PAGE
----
Approximate Entropy (ApEn): It is a measure for quantifying the randomness of the signal. Initially the value of m and r are chosen as 2 and 0.25*Standard deviation of the signal respectively [22]. From the time series signal, 10 second length EEG x(i), xm(i)vectors are formed. The ApEn of the finite signal is calculated as follows.

For each value of i, 1 ≤ i ≤ N-m+1 the value

image (4)


image (6)



The features discussed in section 2.6 describing the nature of complexity of EEG signal are calculated for all 16 channels and hence are hereafter referred to as complexity measures. EEG data length of 10 sec is considered uniformly for all 16 channels. The average values of the features of each channel for the two groups, namely normal group and schizophrenia group are computed and considered for analysis. The complexity measures are computed for two conditions, namely when the subjects are at rest and during the cognitive process stimulated by the application of visual stimuli.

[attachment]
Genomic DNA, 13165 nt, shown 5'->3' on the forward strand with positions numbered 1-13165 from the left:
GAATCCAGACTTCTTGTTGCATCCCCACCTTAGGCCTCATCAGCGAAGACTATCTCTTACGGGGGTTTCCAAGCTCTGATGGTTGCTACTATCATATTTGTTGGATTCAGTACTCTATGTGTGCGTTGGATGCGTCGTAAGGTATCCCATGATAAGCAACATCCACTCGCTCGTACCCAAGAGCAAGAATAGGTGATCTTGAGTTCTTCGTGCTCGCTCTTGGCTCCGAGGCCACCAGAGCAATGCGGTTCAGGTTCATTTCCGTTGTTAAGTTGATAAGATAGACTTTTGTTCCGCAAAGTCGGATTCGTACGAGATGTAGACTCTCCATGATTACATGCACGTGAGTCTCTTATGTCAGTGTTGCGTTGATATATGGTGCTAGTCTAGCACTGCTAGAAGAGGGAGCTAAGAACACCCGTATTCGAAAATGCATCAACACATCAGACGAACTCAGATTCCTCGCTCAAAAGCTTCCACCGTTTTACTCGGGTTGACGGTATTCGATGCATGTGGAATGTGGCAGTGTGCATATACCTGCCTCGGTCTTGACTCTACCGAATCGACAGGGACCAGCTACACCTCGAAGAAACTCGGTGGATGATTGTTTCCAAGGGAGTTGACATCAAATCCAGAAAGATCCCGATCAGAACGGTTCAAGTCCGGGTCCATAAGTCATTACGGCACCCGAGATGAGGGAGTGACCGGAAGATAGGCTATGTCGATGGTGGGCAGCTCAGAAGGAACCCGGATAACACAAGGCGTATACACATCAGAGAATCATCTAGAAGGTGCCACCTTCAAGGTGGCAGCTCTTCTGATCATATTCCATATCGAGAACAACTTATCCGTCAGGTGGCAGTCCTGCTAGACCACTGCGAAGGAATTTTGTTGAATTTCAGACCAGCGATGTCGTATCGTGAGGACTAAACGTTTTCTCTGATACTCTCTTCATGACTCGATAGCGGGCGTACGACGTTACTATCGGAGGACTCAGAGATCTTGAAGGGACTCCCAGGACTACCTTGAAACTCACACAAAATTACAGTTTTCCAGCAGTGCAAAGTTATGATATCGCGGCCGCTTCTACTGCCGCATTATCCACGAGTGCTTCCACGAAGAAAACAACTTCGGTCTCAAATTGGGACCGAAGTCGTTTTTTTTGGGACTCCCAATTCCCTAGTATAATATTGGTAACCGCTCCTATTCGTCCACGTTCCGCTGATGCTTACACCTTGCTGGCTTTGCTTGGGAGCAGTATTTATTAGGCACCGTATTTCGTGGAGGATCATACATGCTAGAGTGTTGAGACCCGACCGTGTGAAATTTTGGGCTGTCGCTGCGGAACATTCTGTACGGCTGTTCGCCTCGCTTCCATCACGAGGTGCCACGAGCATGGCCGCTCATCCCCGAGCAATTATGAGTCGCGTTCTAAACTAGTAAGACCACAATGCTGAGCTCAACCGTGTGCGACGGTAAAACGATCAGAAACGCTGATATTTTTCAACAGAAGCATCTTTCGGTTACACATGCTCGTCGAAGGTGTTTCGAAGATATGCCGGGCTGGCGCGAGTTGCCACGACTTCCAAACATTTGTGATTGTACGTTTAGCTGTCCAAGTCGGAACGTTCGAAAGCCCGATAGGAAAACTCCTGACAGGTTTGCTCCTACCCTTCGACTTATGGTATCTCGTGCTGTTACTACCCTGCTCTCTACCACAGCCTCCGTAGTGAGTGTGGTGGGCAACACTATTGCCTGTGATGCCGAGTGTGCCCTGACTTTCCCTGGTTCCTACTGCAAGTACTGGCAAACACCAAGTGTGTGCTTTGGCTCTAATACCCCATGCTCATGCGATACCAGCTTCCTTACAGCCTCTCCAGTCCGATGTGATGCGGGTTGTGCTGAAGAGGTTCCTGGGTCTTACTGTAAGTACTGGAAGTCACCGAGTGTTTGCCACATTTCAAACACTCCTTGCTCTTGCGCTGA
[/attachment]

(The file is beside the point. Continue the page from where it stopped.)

Complexity analysis at rest condition

The average values of all features for both groups at rest, stimulus 1 and stimulus 2 are shown in Figures 4a-4c respectively. From the Figure 4a, it is inferred that the ShEn, InEn, HFD, ApEn and SpEn parameters are high for schizophrenia subjects compared to the normal groups except KOL. Higher the values of these parameters corresponds to greater complexity in the data [8]. Literature says that increase in complexity value for schizophrenia subjects is due to neural complexity [7]. In the present study, it is inferred that the selected parameter during rest EEG does not yield greater difference between the two groups. This insists us to consider this analysis during application of stimuli.


Figure 4: Complexity measure comparison between normal and schizophrenia; A) during rest; B) during stimulus 1; C) during stimulus 2.

Complexity analysis during mental act